Doctors find 55 batteries in woman’s body – ‘highest number on record’


The terms “emergency” and “AAA” generally refer to a roadside incident. However, some doctors in Dublin are unlikely to associate the terms with anything other than a recent surgery – during which they found dozens of piles in the colon and stomach of a 66-year-old woman. .

A report of the incident, published in the Irish Medical Journal on Thursday, detailed the patient’s arrival at St. Vincent’s University Hospital, where an X-ray revealed the foreign bodies in her body. Miraculously, none obstructed his gastrointestinal tract, according to Live Science.

Doctors initially decided to wait in hopes that she would naturally push the piles out of her body. Although she took out five AA batteries in the first week, subsequent x-rays showed most were still stuck inside – and the woman began to experience abdominal pain.

After realizing that her distended stomach was hanging over her pubic bone due to the weight of the piles, surgeons cut her abdomen and managed to remove 46 of them.

The total number of batteries ingested by the woman was 55.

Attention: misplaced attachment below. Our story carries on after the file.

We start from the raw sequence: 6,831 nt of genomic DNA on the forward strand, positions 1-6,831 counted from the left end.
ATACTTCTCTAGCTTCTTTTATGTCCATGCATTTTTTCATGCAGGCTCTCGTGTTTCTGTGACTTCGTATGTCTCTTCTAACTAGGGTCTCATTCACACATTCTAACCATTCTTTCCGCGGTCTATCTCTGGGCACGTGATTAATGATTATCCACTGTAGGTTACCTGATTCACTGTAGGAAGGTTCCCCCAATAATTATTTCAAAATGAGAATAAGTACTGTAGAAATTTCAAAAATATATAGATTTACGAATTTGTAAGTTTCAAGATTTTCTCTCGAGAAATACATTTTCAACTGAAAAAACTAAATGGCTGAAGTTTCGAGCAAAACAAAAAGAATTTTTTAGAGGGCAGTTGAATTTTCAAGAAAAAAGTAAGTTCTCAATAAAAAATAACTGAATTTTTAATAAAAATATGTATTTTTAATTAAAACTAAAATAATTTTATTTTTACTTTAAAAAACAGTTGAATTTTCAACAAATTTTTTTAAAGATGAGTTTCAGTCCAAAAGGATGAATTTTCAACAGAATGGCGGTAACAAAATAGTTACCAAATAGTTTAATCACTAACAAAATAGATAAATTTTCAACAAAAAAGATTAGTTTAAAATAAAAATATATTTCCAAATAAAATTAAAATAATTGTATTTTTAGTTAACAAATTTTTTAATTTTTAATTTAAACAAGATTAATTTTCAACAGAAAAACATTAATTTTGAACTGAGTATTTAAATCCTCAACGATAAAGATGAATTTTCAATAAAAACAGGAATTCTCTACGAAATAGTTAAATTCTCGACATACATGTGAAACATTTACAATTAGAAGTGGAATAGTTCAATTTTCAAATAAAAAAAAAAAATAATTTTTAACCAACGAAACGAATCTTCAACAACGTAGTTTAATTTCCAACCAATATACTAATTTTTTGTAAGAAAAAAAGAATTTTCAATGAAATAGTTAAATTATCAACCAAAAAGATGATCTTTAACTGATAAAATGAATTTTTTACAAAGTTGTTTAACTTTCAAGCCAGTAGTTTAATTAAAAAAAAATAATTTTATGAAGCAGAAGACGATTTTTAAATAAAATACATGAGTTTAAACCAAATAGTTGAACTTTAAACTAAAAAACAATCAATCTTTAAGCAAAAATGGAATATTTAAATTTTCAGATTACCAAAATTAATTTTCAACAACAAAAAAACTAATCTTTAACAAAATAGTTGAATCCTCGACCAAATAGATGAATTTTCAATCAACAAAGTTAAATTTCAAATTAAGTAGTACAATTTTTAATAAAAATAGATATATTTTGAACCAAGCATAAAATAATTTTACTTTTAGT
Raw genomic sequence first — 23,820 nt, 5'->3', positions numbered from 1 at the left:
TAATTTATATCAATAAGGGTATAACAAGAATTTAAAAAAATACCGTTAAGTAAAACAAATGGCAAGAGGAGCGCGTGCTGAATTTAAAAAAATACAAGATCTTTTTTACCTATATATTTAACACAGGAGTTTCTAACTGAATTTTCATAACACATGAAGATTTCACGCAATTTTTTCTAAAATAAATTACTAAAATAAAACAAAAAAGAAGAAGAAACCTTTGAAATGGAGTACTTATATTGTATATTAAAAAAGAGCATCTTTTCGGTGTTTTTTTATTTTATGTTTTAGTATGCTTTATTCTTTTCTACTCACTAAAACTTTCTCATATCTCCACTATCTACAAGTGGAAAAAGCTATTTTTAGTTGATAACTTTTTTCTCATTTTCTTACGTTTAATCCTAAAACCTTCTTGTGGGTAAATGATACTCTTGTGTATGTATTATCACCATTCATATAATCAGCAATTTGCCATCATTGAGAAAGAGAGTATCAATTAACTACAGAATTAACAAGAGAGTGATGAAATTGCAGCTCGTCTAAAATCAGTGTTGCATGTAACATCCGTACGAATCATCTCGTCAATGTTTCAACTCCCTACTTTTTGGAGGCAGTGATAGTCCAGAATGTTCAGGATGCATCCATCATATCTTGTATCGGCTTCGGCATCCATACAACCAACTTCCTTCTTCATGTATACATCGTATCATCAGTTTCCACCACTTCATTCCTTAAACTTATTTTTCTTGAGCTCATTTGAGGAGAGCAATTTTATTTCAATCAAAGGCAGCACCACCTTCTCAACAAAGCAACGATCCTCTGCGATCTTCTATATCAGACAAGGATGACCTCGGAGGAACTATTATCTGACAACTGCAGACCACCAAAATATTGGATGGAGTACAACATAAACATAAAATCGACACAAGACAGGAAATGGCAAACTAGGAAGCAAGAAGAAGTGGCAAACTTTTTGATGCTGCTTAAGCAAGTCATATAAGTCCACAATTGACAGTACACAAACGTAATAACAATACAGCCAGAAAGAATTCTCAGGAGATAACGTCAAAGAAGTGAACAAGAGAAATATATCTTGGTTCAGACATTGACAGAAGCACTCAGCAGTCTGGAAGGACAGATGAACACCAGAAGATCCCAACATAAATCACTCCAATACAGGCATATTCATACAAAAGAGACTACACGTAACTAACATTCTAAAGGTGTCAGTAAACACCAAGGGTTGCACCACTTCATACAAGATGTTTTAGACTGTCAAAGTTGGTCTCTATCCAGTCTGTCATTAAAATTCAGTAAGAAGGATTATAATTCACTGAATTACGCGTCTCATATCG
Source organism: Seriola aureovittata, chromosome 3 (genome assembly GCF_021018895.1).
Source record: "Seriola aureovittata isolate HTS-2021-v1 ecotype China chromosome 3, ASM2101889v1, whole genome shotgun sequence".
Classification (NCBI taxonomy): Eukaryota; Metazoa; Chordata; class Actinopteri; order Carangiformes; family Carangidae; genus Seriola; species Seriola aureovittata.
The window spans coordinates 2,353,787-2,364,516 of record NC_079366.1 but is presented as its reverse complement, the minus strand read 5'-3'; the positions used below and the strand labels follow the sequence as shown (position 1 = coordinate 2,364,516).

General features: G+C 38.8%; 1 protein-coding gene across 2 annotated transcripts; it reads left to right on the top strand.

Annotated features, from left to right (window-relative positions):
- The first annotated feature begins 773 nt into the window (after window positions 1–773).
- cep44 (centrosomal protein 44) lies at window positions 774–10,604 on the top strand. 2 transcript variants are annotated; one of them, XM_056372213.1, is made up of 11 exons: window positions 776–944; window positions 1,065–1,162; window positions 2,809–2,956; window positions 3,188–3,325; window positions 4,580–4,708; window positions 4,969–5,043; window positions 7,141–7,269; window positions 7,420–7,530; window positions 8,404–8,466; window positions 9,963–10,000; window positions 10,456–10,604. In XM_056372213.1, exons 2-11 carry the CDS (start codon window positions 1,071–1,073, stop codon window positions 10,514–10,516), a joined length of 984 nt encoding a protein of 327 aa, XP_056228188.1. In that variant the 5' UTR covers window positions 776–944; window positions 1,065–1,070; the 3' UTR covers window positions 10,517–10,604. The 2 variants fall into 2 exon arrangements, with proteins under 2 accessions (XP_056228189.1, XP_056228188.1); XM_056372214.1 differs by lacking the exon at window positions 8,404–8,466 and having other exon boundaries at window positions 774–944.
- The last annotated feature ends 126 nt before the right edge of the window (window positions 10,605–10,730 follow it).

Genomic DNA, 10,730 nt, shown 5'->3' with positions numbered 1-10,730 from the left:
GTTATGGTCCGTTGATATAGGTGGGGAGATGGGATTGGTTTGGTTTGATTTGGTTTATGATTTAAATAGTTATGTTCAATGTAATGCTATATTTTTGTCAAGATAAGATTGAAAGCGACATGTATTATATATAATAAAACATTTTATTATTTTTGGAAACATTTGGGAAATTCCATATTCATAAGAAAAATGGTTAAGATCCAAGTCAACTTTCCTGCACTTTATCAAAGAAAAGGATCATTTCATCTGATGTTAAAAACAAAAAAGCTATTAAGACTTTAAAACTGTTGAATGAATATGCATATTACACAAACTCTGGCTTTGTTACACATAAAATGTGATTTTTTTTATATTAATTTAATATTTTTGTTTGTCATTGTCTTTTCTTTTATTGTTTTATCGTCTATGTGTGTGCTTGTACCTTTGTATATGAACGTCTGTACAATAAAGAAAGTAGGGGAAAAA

Unfortunately for everyone involved, four additional batteries remained trapped in the colon. As described in the report, doctors “milked” them into her rectum to remove them from her anus. This brought the total number of batteries she ingested – AA and AAA – to 55.

“To the best of our knowledge, this case represents the highest number of batteries ingested at any given time,” the newspaper article said.

While the incident certainly inspired curious bewilderment, the report reminded readers that ingesting batteries is a serious, albeit “unusual” method of self-harm. Its authors noted that the act can cause serious problems, including “mucosal damage, perforation, [and] obstruction.”

“The potential of cylindrical batteries to cause acute surgical emergencies should not be underestimated,” the report states.

If you are struggling with an eating disorder, call the National Eating Disorder Association hotline at 1-800-931-2237.

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